Chat: Voter Turnout Expert Curtis Gans

With the presidential race tighter than at any time in a generation, turnout could be the crucial factor in determining who wins. Curtis Gans, director of the Committee for the Study of the American Electorate, joined an online Election Night discussion on voter turnout. Look below for a transcript of the chat.

Moderator

Curtis Gans, an expert on voter participation and turnout now joins our live discussion. Gans is director of the Committee for the Study of the American Electorate. Thanks for joining us.

Moderator

Do you expect turnout to be higher today than in recent elections because the presidential race is so close?

Curtis Gans

The way I want to answer that question is -- because I really do wait until the numbers come in and don't look at early polls -- if turnout is up, why is it up? First, I think all those polls that people hate make them feel the election was very close, and that their vote did make a difference. Secondly, I think because of that, undecided voters unenamoured of either candidate, decided not to stay home, but to make their choice. Third is an historic perspective, namely that during 40 years of declining participation, there have been individual elections in which we have had substantial rises in turnout and they all had one thing in common-- Jane Byrne vs Michael Bilandic in Chicago, and the races that involved Washington Dinkins and Stokes, the genteel Sandford when David Duke ran-- people felt there was something important to decide. At the end of this campaign, despite indications of disinterest, people decided there was something important to decide. We won't know quite what that decision was until the results are in.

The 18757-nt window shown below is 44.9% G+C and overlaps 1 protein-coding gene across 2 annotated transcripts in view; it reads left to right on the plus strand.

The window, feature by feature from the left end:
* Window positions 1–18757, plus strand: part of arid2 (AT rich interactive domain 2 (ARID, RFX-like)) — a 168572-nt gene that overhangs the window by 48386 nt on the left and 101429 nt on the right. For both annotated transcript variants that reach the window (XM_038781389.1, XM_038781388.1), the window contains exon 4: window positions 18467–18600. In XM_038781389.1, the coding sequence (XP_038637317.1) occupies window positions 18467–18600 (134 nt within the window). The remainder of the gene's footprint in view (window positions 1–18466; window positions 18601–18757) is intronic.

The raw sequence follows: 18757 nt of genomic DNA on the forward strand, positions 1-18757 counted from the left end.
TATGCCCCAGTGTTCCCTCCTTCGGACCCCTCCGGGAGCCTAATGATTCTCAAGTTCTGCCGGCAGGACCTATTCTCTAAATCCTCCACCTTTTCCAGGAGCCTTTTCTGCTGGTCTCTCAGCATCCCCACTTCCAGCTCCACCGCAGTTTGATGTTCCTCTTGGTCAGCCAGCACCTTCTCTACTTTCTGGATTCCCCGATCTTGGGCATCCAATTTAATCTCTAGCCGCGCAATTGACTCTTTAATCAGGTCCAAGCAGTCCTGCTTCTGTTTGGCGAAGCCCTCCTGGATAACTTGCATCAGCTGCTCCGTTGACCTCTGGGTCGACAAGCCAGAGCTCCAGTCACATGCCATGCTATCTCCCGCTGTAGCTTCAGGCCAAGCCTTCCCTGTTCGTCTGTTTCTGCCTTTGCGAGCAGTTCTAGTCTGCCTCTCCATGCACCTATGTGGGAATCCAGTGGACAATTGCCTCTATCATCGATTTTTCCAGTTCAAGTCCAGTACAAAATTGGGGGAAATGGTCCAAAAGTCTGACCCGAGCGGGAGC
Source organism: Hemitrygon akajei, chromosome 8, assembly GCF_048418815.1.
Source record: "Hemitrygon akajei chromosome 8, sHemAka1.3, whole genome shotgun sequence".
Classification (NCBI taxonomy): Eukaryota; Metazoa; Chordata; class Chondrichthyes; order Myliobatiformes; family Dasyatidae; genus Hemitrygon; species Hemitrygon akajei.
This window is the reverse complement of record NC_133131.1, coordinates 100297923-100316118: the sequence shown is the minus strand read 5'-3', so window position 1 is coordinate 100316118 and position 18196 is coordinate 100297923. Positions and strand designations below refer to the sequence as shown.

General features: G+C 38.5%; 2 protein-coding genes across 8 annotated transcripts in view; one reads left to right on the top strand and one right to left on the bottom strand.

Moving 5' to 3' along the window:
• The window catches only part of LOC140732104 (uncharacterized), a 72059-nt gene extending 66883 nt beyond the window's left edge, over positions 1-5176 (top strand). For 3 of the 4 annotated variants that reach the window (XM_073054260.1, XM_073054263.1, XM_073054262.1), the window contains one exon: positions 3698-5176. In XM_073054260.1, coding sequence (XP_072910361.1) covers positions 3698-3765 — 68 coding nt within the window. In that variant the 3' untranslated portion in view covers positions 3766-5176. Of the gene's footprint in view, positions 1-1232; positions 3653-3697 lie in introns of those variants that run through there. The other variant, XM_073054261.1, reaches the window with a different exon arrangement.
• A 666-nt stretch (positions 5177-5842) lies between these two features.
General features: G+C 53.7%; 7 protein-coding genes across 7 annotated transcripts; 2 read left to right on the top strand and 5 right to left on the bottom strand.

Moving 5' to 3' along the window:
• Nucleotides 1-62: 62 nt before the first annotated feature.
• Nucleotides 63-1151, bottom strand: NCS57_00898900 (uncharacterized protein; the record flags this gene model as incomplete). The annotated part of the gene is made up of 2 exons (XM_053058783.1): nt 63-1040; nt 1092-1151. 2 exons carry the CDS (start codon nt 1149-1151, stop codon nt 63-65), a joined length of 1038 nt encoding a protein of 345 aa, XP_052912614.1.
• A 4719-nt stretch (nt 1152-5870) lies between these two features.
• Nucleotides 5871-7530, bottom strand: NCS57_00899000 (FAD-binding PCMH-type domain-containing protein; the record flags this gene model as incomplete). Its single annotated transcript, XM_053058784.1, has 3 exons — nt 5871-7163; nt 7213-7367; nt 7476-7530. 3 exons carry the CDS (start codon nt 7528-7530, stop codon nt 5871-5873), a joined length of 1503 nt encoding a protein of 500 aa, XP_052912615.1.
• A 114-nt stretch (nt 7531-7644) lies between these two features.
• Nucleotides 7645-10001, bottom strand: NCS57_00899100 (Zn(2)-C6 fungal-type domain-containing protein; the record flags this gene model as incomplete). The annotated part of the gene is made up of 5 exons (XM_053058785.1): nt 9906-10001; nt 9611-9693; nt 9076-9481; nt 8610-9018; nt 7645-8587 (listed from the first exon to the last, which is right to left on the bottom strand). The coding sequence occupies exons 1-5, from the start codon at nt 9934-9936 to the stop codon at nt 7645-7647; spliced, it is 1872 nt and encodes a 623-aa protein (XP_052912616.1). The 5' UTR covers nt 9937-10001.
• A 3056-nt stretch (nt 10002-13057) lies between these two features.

Moderator

Are any particular issues that have motivated voters in this election?

Curtis Gans